Eurimages’s Roberto Olla revealed the news during a TIFF panel.

TIFF panel

Canada is expected to become the first country outside of the European continent to join the Eurimages Fund (the Council of Europe’s Cinema Support Fund). 

The announcement was made by Eurimages executive director Roberto Olla during the Toronto International Film Festival industry panel Evolving Borders: Co-Productions & Europe at the Toronto Film Festival. 

Following a lengthy discussion process, the application was made in Berlin earlier this year, and is now in its final phase. Member states of the fund must next unanimously accept the decision by the end of this year.

Canada would be the 38th country to join the European Cinema Support Fund, which would allow them to act as lead producer as opposed to third party producers.

As lead producer, the country would have more reciprocal opportunities, including European productions shooting in Canada and Canadian stories extending outward to Europe. 

“27 years ago [before Eurimages was created], countries had a very domestic focus,” said Olla.

“We wanted to change this, to give film-makers the ability to work with people in other countries. And it’s working. We now have 50-60 productions per year.”  

Icelandic Film Centre’s director Laufey Guojonsdottir and Irish Film Board’s chief executive James Hickey both discussed the importance of co-productions from a “tiny island” perspective.

Guojonsdottir reiterated the increased opportunities for their talented pool of film-makers, while on the flipside, the chance for other countries to film in the country’s unique landscape.

Hickey also gave credence to the added weight of co-productions, referencing last year’s award winners Brooklyn and Room, and now this year, which sees six Irish co-productions in Toronto including The Secret Scripture starring Rooney Mara and Jack Reynor that was co-produced with the US.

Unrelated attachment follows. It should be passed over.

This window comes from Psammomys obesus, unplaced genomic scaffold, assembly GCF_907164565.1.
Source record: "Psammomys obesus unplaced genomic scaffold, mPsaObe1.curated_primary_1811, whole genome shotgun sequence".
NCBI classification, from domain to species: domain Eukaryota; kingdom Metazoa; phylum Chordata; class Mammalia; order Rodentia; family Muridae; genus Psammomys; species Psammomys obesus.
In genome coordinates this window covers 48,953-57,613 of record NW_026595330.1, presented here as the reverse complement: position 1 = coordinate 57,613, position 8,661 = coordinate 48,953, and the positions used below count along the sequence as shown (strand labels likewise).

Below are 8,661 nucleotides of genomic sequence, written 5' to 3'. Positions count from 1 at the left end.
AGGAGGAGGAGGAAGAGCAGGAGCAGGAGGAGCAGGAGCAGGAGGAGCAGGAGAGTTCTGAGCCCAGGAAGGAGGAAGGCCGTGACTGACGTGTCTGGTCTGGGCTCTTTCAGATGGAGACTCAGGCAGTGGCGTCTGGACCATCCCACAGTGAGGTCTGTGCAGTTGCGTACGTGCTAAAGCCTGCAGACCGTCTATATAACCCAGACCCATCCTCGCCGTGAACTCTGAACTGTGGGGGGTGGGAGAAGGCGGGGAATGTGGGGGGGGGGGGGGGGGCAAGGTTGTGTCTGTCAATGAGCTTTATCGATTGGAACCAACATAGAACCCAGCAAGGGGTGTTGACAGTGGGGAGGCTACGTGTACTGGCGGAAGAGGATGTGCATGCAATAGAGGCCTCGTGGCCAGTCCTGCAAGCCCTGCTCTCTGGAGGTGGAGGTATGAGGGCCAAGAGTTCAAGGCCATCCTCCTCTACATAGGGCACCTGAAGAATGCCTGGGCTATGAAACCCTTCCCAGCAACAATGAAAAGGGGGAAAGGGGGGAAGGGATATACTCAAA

Pandora Film’s Claudia Steffen said “making films that would travel the world and be seen by a tiny audience in a lot of countries” was equally as important as making films for the box-office.   

“Our film Nocturama [that premiered in Toronto’s Platform section], was important for us to make. It talks about an important subject matter [terrorism in France], but that also made it complicated to fund,” said Steffen who is the German-based production company’s producer and managing director.

“We relied on a series of production partners across Belgium, France and Germany to secure its funding.”  

Producer Ilann Girard’s online company Olffi Film Financing was discussed as providing an immeasurable tool in listing the available film funds in a simplistic format for producers like Steffen.  

“We describe how funds work, when you have to apply and where they are available,” said Girard.

“It’s also important for producers to know what governments are pushing – this then helps film-makers know which funds are changing or which funds are under-subscribed.”